Is Organic Really Better?

“Optimum nutrition is the medicine of tomorrow.” ~Dr. Linus Pauling

Sometimes quite a bit more expensive and usually harder to find in average grocery stores, one can’t help but wonder whether organic foods are really worth the extra money and effort.

What does organic mean exactly? The philosophy behind organic farming is based on a respect for biodiversity and its protection, reduction of pollution and chemicals in the environment, and the promotion of healthy soil. Generally, organic food is required to be free from genetic modification, synthetic pesticides, irradiation, synthetic processing agents or ingredients, synthetic veterinary drugs, cloning and nanotechnology.

The Mayo Clinic provides a comprehensive summary of organic versus conventional farming:



Apply chemical fertilizers to promote plant growth. Apply natural fertilizers, such as manure or compost, to feed soil and plants.
Spray synthetic insecticides to reduce pests and disease. Spray pesticides from natural sources; use beneficial insects and birds, mating disruption or traps to reduce pests and disease.
Use synthetic herbicides to manage weeds. Use environmentally-generated plant-killing compounds; rotate crops, till, hand weed or mulch to manage weeds.
Give animals antibiotics, growth hormones and medications to prevent disease and spur growth. Give animals organic feed and allow them access to the outdoors. Use preventive measures — such as rotational grazing, a balanced diet and clean housing — to help minimize disease.

Here are 5 main reasons why I say: Yes, organic is better!

1. Organic foods reduce our exposure to pesticide residues.  Chemicals in agriculture are used extensively around the world to grow crops. According to the Natural Sources Defense Council, pesticides are believed to cause cancer, skeletal abnormalities, damage to the nervous system, reproductive and immune systems and many other problems and diseases. Insecticides are neurotoxins that affect brain development. Chronic exposure causes reproductive damage and reduced fertility. Research also indicates pesticide exposure to increased risk of Parkinson’s disease, diabetes and other life threatening disease.

2. The Natural Sources Defense Council also points out how chemicals used in agriculture are particularly dangerous for children. Case reports and epidemiological studies indicate an association between pesticide exposure and the development of certain cancers in children including leukemia, sarcomas, and brain tumors, and compromising of the immune system in infants and children. Evidence of the heavy toxin load in children can be seen in studies which have demonstrated how children who eat conventional food have higher levels of pesticides in their urine than those who eat organic.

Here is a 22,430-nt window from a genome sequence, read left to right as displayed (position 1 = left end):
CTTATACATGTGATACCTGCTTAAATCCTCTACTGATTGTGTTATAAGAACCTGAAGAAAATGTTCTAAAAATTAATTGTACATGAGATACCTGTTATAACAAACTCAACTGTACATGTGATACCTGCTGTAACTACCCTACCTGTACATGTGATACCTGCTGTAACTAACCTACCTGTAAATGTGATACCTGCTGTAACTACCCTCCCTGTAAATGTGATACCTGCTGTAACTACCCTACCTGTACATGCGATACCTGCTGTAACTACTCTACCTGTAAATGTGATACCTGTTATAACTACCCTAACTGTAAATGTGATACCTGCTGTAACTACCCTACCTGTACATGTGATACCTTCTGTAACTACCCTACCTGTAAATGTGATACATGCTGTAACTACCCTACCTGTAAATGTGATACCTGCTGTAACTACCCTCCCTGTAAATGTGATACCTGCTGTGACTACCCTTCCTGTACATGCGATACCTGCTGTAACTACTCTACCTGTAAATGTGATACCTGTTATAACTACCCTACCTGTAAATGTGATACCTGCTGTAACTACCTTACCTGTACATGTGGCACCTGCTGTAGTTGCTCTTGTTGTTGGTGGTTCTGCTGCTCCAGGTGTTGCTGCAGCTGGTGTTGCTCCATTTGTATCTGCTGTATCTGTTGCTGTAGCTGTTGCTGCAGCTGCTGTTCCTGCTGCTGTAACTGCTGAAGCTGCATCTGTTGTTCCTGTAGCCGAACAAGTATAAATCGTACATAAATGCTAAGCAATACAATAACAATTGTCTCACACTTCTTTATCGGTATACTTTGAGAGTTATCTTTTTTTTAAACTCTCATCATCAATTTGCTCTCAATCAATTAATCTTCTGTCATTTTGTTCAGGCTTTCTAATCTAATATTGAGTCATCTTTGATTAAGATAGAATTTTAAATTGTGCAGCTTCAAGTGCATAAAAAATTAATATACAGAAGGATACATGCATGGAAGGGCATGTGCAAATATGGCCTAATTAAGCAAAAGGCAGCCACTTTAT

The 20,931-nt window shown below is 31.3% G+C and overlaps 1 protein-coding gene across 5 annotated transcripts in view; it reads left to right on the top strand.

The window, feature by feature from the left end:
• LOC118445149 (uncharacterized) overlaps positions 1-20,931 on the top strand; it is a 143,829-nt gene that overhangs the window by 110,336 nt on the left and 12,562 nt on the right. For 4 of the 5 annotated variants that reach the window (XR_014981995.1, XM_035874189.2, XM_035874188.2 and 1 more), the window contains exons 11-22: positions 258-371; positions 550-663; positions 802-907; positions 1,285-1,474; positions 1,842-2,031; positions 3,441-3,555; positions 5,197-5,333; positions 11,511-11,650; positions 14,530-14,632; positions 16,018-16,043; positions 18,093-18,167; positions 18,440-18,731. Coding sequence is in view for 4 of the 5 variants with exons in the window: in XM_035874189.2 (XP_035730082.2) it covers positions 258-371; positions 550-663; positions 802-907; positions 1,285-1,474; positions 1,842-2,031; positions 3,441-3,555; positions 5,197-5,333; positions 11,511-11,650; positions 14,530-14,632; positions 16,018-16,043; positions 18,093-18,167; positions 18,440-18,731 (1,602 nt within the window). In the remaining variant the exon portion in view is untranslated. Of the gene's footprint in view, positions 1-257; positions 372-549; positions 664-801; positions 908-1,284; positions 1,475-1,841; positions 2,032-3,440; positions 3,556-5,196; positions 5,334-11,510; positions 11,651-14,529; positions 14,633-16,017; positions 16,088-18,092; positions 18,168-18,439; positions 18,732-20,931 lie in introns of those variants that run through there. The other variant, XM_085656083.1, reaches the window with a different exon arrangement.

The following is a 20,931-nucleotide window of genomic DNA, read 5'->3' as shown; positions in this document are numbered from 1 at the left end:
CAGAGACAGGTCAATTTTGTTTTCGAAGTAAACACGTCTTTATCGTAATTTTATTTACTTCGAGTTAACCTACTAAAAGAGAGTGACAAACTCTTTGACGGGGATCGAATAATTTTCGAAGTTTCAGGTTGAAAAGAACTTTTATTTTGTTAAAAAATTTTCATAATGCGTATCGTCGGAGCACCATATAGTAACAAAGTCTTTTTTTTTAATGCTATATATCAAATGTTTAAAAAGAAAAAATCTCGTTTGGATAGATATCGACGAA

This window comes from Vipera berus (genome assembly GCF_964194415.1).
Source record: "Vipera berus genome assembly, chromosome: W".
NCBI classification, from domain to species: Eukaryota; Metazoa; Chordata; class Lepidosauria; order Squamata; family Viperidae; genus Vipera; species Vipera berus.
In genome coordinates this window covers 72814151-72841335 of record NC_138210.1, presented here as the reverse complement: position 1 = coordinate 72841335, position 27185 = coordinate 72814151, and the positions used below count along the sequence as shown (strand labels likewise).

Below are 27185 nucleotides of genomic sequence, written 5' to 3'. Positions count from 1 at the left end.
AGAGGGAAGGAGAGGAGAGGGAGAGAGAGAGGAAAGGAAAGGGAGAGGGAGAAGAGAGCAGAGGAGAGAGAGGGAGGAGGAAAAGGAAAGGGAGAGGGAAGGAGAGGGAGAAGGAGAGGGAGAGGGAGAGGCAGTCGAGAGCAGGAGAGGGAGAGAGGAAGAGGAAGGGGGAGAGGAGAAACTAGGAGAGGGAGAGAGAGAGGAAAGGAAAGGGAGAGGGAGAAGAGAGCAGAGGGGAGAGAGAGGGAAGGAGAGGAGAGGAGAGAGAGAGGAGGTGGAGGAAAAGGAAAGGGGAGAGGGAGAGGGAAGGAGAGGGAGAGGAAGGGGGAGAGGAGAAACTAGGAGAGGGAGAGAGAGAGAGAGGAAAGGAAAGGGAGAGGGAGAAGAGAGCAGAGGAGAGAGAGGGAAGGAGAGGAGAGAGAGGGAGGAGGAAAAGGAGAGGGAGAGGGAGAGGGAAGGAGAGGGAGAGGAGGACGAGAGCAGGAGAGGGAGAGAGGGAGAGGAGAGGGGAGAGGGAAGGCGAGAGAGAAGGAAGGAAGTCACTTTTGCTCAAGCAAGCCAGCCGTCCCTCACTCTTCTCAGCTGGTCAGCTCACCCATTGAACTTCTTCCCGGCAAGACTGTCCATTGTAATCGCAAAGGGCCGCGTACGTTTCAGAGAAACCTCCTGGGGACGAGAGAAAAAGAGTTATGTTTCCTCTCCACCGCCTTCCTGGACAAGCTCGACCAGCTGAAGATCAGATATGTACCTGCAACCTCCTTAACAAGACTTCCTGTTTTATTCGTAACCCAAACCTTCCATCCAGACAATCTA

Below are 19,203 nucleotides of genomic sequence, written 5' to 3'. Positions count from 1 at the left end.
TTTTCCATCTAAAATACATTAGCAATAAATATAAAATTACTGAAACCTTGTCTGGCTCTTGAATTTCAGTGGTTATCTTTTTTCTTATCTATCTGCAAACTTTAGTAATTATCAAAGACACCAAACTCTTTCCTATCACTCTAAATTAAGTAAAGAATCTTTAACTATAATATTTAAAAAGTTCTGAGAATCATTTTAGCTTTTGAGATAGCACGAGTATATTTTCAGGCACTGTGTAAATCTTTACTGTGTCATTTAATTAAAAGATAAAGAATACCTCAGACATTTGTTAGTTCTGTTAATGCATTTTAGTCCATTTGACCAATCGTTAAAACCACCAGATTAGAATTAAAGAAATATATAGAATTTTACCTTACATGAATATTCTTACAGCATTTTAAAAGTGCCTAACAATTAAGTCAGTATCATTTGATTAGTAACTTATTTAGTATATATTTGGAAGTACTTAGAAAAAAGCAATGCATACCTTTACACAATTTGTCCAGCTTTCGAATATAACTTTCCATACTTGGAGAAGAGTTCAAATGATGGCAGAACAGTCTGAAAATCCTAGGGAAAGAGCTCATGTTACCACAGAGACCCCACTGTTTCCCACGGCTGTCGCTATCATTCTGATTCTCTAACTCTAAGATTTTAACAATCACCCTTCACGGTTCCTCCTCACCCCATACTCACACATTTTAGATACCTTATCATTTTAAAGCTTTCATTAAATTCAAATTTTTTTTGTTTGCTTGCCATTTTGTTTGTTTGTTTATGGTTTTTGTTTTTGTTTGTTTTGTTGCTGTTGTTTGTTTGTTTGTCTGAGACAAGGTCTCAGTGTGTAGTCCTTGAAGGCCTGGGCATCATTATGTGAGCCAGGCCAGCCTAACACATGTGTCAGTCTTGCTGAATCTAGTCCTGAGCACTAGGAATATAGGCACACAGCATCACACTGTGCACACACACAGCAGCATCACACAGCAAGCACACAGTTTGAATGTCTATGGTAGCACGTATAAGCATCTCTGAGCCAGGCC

3. Organic farming does not apply only to fruits and vegetable. Livestock are also adversely affected by many conventional farming methods, including the development of antibiotic-resistant bacteria. Because farm animals are constantly given large amounts of antibiotics to fatten them up quickly and keep them somewhat disease-free in their often horrendous living conditions, the bacteria on these meats (which can be ingested by humans) are more resistant to multiple antibiotics causing a serious hazard to human health.

4. Organic foods contain more nutrients. Richer soil produces crops which have a higher level of their naturally occurring nutrients. Because they are more nutrient-rich, organic fruits and vegetables also taste better. I personally had the pleasure of diving, face first, into a perfectly ripe, organic watermelon a couple of times this summer. What ecstasy! The taste is definitely sweeter than those conventionally grown. Do a taste test and see for yourself!

5. Spending money is a matter of priorities. We need to ask ourselves this question: what’s more important: the best quality food money can buy or a pair of shoes, for example? If buying exclusively organic produce is not a priority for you, you may wish to buy organic only when the chemical agents used to grow those crops are particularly high. The Environment Working Group (EWC) produces a useful list called, “The Clean Fifteen Dirty Dozen: Shopper’s Guide to Pesticides in Produce”, which can be easily downloaded and used as a quick reference.

I encourage all of you to continue learning and researching where your food comes from and exactly how it is grown. With knowledge, we become empowered. With empowerment we can make the best choices.

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